While the term itself might seem abstract or something that only a super tech savvy person would understand, it is quite common and most people already own one if not more of these devices. They do make our life less complicated, after all who doesn’t want a coffee machine that knows what time it is, and prepares us coffee, but with these technological advances there are also many security concerns. So let us explain what an IoT device and what you need to know to better protect yourself against people with malicious intent.
What are IoT devices ?
An IoT (Internet of Things) device is any device that can connect wirelessly to other devices but can’t really be considered or used as a computer. They come in many forms and sizes, like a pacemaker, a thermostat, a car, or a smartwatch, these can be home appliances and these devices have different types of software or sensors implanted in them to be able to connect and exchange data between them.
These devices are by no means “new” they have been in existence for many years a good example of this is an ATM, since these are considered to be one of the very first IoT devices and as you know ATMs have been in existence since the 1970s.
If these devices aren’t new, then why all the big fuss you may wonder. Well it is true that they aren’t new, but the amount of people and different sectors that are using these devices have been growing exponentially, and here lies the problem. These devices don’t have security as their main concern and this is bad, because if we are using and integrating these devices in our daily lives, the possibility of these devices being misused or used to get a “foot” into your network is a real possibility.
Security concerns with IoT devices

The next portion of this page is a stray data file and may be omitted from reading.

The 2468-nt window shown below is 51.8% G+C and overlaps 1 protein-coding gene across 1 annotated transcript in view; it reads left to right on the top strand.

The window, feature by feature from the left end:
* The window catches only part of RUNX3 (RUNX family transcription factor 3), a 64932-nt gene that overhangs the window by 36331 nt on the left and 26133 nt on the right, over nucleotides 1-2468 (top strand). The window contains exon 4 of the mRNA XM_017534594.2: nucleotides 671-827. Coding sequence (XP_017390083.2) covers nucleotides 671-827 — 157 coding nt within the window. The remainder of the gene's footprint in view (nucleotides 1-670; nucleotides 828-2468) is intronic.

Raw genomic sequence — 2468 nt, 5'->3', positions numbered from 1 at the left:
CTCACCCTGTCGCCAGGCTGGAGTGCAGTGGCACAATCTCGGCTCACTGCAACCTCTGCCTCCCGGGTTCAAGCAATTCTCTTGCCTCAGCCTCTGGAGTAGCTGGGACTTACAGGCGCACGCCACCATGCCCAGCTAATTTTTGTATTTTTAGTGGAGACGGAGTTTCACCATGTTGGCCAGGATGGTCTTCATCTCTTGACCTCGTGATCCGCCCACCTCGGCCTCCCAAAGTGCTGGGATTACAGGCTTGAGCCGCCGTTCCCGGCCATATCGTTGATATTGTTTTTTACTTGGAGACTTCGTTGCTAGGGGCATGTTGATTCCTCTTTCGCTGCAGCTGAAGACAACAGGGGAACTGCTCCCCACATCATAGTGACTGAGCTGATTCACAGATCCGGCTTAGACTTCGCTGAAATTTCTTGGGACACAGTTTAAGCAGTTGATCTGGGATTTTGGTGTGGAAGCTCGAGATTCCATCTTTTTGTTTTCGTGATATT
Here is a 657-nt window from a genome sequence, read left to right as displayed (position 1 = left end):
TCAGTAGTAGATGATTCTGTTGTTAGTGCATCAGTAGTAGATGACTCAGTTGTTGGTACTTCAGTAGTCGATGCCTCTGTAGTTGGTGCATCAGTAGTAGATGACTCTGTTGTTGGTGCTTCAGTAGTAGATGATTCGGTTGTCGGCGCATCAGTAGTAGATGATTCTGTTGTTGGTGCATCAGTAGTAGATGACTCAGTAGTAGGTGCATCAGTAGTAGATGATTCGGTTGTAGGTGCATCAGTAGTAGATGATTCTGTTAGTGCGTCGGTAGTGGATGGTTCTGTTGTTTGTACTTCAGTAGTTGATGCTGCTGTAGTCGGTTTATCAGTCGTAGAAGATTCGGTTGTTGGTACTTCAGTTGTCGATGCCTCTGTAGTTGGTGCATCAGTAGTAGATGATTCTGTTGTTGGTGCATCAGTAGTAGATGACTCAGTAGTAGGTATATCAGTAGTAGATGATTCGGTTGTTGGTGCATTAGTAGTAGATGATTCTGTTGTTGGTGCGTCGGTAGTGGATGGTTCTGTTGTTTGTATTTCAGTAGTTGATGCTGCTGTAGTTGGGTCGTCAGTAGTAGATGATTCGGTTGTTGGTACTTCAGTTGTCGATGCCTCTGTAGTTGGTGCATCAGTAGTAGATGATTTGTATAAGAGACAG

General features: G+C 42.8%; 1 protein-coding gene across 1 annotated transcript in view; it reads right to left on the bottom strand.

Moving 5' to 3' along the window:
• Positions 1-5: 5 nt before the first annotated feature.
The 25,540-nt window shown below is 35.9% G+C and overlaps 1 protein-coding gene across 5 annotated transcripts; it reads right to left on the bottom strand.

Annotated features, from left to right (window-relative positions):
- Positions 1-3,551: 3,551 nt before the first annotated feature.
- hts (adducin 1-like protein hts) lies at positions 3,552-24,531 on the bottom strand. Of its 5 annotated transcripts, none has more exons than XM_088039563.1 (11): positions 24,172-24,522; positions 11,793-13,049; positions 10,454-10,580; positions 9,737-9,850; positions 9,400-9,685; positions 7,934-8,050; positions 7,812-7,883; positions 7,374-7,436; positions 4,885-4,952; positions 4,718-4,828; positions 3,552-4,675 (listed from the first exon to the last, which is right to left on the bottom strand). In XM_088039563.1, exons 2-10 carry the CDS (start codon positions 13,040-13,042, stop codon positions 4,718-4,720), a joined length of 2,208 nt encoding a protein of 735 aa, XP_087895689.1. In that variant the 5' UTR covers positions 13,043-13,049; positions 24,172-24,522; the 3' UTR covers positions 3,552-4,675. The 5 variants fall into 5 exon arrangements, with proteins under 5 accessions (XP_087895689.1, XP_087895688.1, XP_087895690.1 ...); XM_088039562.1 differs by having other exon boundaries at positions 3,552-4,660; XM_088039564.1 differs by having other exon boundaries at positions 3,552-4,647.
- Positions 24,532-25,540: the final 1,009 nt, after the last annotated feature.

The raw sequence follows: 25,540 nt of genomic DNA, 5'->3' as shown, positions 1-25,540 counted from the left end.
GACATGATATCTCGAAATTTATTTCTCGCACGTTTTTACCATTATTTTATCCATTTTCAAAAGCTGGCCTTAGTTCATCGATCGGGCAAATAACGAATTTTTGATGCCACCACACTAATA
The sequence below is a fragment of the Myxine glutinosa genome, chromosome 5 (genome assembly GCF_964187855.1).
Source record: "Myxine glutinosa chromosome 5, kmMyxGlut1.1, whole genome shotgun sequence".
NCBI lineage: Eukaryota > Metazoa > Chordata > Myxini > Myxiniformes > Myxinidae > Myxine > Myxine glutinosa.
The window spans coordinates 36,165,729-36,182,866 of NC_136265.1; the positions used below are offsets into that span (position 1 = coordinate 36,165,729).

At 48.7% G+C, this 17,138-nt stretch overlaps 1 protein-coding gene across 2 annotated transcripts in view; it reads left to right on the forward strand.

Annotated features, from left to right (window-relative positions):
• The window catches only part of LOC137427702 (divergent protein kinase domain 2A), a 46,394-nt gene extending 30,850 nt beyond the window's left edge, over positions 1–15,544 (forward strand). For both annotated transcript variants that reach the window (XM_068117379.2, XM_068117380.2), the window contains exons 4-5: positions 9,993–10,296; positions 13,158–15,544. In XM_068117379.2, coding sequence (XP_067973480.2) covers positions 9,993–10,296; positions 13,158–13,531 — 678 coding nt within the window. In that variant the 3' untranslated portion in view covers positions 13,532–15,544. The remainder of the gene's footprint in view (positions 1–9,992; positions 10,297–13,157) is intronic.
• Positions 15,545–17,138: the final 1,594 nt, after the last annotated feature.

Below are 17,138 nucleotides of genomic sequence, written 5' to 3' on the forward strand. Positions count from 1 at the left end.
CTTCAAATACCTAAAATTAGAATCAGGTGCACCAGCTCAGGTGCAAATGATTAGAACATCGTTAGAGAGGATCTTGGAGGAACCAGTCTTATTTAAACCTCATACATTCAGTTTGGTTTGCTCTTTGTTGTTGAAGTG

It is estimated that by the year 2020 there will be 13.5 billion IoT devices. We have seen how some hackers have been able to connect and remotely drive cars, we just recently seen how the FDA (Food and Drug Administration) had to recall pacemakers because they feared that they were susceptible to hacks and needed firmware updates. These are just two examples on how serious this problem has become, not only that but last year we were witness to the Infamous IoT Botnet that through a Distributed Denial of-service attack (DDoS) temporarily brought down twitter, Netflix, Pinterest and some other sites.
This information is not meant to scare anyone, although it should, the objective here to inform people on the real security threats these devices pose. There are a couple of things that people can start doing right now to lower the risk of becoming a victim.
Short term ways to minimize the threat of these devices
Just because your Television can connect to the internet, doesn’t mean that you should, or if you need to use it, it is always a good idea to disconnect it from the internet as soon as you are done. Always making sure that device is updated with the latest firmware is crucial to your security. UPnP (Universal Plug and Play) is common because it allows for devices to be discovered without having to configure them individually, however this protocol has many known flaws and is among the many ways, a hacker can get access to your internal network by piggy backing through these more vulnerable devices, so this option should always be turned off. The fact is that it “should” be the developers job to make sure that security is their top priority when creating them, but until this happens it is our responsibility to make sure that we control the access these devices have.